Plaintiff denied any difficulty seeing to her personal needs. AR 710. When she gets up in the morning, she cleans herself up, wakes up the children, and helps them get ready for school. AR 710. She does cook, but her husband helps her with cleaning on the weekends. AR 710. Plaintiff does the laundry and washes the dishes. She cannot grocery shop without assistance. AR 710. After cooking, Plaintiff will watch television with her children and get them ready for the next school day. AR 711.

When asked whether she had any hobbies or activities she used to enjoy but is no longer able to do, Plaintiff indicated that she used to enjoy painting ceramic animal figurines but she can no longer do so. AR 711.

After Plaintiff testified to having "some testing" in June and being advised that she suffered "a stroke [or] malfunction in [her] brain," the ALJ left the record open to ensure Plaintiff's counsel provided any relevant medical records. See AR 712-713, 718; see also AR 613 (May 2008 brain scan).

VE George Meyers described Plaintiff's past work as that of a sorter, DOT*fn4 529.687-186, light and unskilled with an SVP*fn5 of 2, and bottle line attendant, DOT 920.687-042, light and unskilled with an SVP of 1. AR 714.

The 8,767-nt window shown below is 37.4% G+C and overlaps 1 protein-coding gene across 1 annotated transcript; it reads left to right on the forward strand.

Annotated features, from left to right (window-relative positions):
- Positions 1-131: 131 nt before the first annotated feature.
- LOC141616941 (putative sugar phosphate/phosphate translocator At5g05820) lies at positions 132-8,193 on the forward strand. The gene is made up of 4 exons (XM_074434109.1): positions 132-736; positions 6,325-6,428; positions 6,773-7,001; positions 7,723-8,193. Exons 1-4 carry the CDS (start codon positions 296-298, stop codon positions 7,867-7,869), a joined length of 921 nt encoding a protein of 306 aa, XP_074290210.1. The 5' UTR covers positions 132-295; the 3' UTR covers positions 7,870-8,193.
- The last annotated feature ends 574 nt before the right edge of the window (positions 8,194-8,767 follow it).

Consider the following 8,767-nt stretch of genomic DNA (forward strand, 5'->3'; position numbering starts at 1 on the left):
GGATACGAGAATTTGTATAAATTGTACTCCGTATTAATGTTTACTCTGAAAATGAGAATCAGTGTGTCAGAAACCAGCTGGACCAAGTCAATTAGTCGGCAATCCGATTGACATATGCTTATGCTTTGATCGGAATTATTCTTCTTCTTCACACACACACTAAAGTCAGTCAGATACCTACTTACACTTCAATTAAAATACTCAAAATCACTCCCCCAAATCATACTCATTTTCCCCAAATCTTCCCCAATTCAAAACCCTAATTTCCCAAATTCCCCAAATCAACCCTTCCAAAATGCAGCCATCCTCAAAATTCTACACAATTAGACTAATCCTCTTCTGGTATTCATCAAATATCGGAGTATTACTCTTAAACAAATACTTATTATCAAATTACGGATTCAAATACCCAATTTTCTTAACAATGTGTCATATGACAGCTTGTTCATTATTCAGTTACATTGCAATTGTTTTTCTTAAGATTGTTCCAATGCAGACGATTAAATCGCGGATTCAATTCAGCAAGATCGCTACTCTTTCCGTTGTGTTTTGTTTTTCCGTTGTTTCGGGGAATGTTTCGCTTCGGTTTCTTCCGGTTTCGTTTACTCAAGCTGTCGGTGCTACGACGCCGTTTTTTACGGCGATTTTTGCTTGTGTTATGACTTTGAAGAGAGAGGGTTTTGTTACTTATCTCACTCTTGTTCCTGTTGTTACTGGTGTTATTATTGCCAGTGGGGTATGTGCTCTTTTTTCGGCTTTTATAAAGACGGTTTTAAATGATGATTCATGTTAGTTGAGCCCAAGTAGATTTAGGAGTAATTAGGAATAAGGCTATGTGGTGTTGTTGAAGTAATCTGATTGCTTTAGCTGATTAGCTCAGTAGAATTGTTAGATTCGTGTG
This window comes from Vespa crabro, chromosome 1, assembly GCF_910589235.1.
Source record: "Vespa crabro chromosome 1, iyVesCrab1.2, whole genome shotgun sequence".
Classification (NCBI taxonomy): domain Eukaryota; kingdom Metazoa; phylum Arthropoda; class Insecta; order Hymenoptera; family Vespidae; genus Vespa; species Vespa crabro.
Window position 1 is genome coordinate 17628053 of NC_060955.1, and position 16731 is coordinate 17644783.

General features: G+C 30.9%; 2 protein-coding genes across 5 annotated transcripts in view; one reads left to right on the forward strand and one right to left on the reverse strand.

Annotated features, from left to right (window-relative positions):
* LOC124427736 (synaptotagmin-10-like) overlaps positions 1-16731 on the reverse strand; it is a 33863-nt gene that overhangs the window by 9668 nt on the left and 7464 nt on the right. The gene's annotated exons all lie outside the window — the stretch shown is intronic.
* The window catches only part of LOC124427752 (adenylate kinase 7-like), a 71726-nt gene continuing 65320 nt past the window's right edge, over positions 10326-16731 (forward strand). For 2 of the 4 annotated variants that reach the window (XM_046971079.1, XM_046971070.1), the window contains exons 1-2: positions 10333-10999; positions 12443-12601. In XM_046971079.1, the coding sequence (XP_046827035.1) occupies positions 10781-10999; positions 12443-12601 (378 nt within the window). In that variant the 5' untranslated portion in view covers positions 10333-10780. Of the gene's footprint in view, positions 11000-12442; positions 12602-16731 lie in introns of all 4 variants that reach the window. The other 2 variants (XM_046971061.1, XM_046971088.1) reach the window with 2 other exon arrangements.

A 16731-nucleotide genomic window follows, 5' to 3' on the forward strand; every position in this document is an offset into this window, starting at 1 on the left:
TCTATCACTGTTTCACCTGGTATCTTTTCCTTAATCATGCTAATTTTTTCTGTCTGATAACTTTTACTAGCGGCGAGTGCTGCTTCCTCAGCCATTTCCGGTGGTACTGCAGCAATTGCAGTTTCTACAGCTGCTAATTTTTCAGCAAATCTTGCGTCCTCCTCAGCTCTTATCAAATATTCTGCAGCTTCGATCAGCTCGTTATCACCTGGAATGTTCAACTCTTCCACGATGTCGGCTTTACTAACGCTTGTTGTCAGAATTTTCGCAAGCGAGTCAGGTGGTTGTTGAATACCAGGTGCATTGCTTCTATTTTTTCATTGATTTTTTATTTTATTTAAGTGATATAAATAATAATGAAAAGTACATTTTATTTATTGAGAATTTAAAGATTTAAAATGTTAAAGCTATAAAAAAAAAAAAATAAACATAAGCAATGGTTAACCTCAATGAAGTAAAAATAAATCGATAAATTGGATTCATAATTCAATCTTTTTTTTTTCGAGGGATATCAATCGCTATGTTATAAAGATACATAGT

The VE was asked to consider a hypothetical worker of Plaintiff's age, education and work history, who is able to lift and/or carry, push and/or pull, ten pounds frequently and twenty pounds occasionally, who can sit, stand, and/or walk for six hours in an eight-hour day with normal breaks, but must avoid ladders, ropes, scaffolds, and avoid exposure to hazards such as machinery and heights, and high concentration to fumes, odors, dusts, gases and poor ventilation, and who may perform unskilled work on a regular and continuous basis, with the ability to interact appropriately with supervisors, co-workers and the public, and could withstand routine changes in work situations. AR 714-715.

VE Meyers indicated the hypothetical worker could not perform Plaintiff's past work as a result of the necessity of avoiding high concentrations of odors and gases. AR 715. Nevertheless, the VE indicated such an individual could perform the following work: housekeeper, DOT 323.687-014, light and unskilled with an SVP of 2, with 16,000 available positions in California and 272,000 positions available nationwide; laundry worker, DOT 920.687-018, light and unskilled with an SVP of 1, with 22,000 available positions in California and 374,000 positions available nationwide; and cashier, DOT 211.462-010, light and unskilled with an SVP of 2, with about 45,000 positions available in California after a fifty-percent erosion to accommodate the educational restriction, and 725,000 positions available nationwide. AR 716.